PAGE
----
Vomiting in Dogs

Vomiting is common in dogs and can be acute (sudden onset), or chronic (occurs over a period of time). This page looks at the signs, the possible causes, when to see a vet, and the general care of dog vomiting.

Dog vomiting is a symptom that is, to a certain extent, quite normal. It is the immune system's way of expelling harmful foreign substances from the body. If your dog vomits once in a while but does not show any other signs of health problems, there is probably nothing to worry about. However, if your dog suddenly develops bouts of vomiting which don't seem to stop, or if the dog is suffering from chronic vomiting, a thoroughly examination is called for.

Information on Vomiting in Dogs

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Signs of A Dog About To Vomit

Puppy There are telltale signs which show that a dog is going to vomit.

One sign is that the dog tends to lick her mouth incessantly maybe because she drools before vomiting.

Another sign is you can see obvious contraction of the stomach muscles, very often accompanied by heaving, and sometimes gagging.

Even before any of these signs are showing, when my dog Hana feels like throwing up, she always comes to me with a "sick look" on her face and her tail is way down between her legs. Her body looks stiff - perhaps due to upset stomach. So if we are observant, we most likely can tell that a dog is going to vomit.

Possible Causes

There are numerous reasons that may cause a dog to vomit.

Some causes for mild acute vomiting in dogs include:

Some causes for chronic vomiting include:

Besides problems in the digestive system, health problems in other parts of the body may also cause vomiting in dogs, such as:

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When to See a Vet and Diagnosis of Vomiting in Dogs

If your dog suffers from chronic vomiting, or if she shows any of the following symptoms, take her to the veterinarian right away:

  • If the dog is vomiting more than 2-4 times a day.
  • If the vomit is foamy.
  • If there is blood in the vomitus.
  • If the vomitus is foul-smelling.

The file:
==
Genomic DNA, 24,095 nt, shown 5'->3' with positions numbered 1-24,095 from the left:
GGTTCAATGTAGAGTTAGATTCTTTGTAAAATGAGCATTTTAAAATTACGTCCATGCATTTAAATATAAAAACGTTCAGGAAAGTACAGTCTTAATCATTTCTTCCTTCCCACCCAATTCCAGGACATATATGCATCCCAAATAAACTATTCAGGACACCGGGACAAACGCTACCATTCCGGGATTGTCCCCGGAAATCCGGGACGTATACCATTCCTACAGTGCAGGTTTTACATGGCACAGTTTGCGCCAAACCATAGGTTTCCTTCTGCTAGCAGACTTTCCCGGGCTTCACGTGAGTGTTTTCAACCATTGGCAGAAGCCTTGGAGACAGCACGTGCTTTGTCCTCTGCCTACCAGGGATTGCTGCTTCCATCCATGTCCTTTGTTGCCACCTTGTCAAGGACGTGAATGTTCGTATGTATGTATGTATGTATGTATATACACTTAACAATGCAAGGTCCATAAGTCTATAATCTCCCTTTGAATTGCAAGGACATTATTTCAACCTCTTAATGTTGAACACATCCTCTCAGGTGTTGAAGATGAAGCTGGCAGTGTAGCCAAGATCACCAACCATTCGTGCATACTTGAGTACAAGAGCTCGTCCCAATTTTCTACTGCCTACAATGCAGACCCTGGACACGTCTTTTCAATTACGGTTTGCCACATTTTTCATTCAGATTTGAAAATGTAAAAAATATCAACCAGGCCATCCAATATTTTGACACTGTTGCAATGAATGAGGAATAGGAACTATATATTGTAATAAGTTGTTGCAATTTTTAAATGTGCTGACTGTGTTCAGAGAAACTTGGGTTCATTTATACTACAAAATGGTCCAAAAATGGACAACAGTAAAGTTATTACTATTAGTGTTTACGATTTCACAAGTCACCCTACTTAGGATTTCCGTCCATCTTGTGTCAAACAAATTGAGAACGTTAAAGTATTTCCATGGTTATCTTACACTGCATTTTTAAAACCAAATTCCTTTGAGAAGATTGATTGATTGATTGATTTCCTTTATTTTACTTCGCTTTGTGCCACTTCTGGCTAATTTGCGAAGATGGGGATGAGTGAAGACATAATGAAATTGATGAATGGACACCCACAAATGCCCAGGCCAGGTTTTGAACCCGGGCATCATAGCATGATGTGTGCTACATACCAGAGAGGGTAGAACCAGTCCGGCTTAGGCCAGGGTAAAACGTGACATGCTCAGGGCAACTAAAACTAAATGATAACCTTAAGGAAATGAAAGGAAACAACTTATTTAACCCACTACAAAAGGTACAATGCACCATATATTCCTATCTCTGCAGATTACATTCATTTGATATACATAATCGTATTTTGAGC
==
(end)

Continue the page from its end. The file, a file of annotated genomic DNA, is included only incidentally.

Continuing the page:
• If the dog is weak or dehydrated*.
  • If the dog's belly is bloated.
  • If the dog is restless or panting, or seems to be in pain.
  • If the dog has a fever.

*To check for dehydration, pick up some skin on the back of your dog and let it drop. If the skin does not return to its original position immediately, it means dehydration.

Be prepared to answer some of these questions at the vet:

  • When did the vomiting start?
  • Did the dog vomit food or just bile?
  • Was the dog gagging or retching with no substances?
  • Has there been a recent dietary change?
  • Have you fed your dog fatty foods or table scraps?
  • Have there been recent environmental changes, e.g. have pesticides or herbicides been used in the yard? Is there a possibility that the dog has ingested rat poison, or some plants that may be poisonous to dogs?

Diagnostic tests may include:

  • An abdominal x-ray - to see if there is intestinal obstruction or bloat.
  • Blood work - to rule out poisoning, kidney or liver diseases, or pancreatitis, etc.
  • Fecal sample - to check for intestinal parasites.

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Some Ways to Prevent Vomiting in Dogs

Depending on the cause of vomiting, here are some measures that can be taken to prevent vomiting in your dog:

  • If your dog often vomits in the morning or before eating and the expelled substance is a clear yellow or brownish fluid, it may mean that she has an upset stomach caused by excessive stomach acids. Feeding your dog more frequent meals in smaller portions may solve the problem.
  • If you feed your dog once a day, and your dog gulps down the food very fast because she is hungry, it is more likely that she will vomit after eating. Try feeding her several smaller meals - she may feel less hunger and may eat slower.
  • As anxiety is a cause for vomiting in dogs, make sure that your dog has no stress or anxiety in her life! For example, many dogs feel threatened and experience anxiety if they have to eat in the presence of other dogs. Therefore, letting your dog enjoy her meals in a quiet, non-threatening environment can remedy this vomiting cause.

Managing a Vomiting Dog

If your dog has mild, acute vomiting but is otherwise fine, try fasting her for 24 hours.

After 4 to 8 hours of fasting, you can give her some broth.

If she can keep the broth down, offer her a bit more food after another 8 hours. You can add a bit of well-cooked meat, and some well-cooked grains such as oatmeal or rice to the broth.

If your dog starts vomiting again, resume just feeding her broth for another 12 hours or so and try again.

If your dog is suffering from chronic vomiting, it is essential that you take her to the vet for a thoroughly check-up to find out the underlying cause.

Natural Remedies for Dog Vomiting

Herbal and homeopathic remedies can be used effectively in treating vomiting in dogs. Please visit this page for more information.

Puppy

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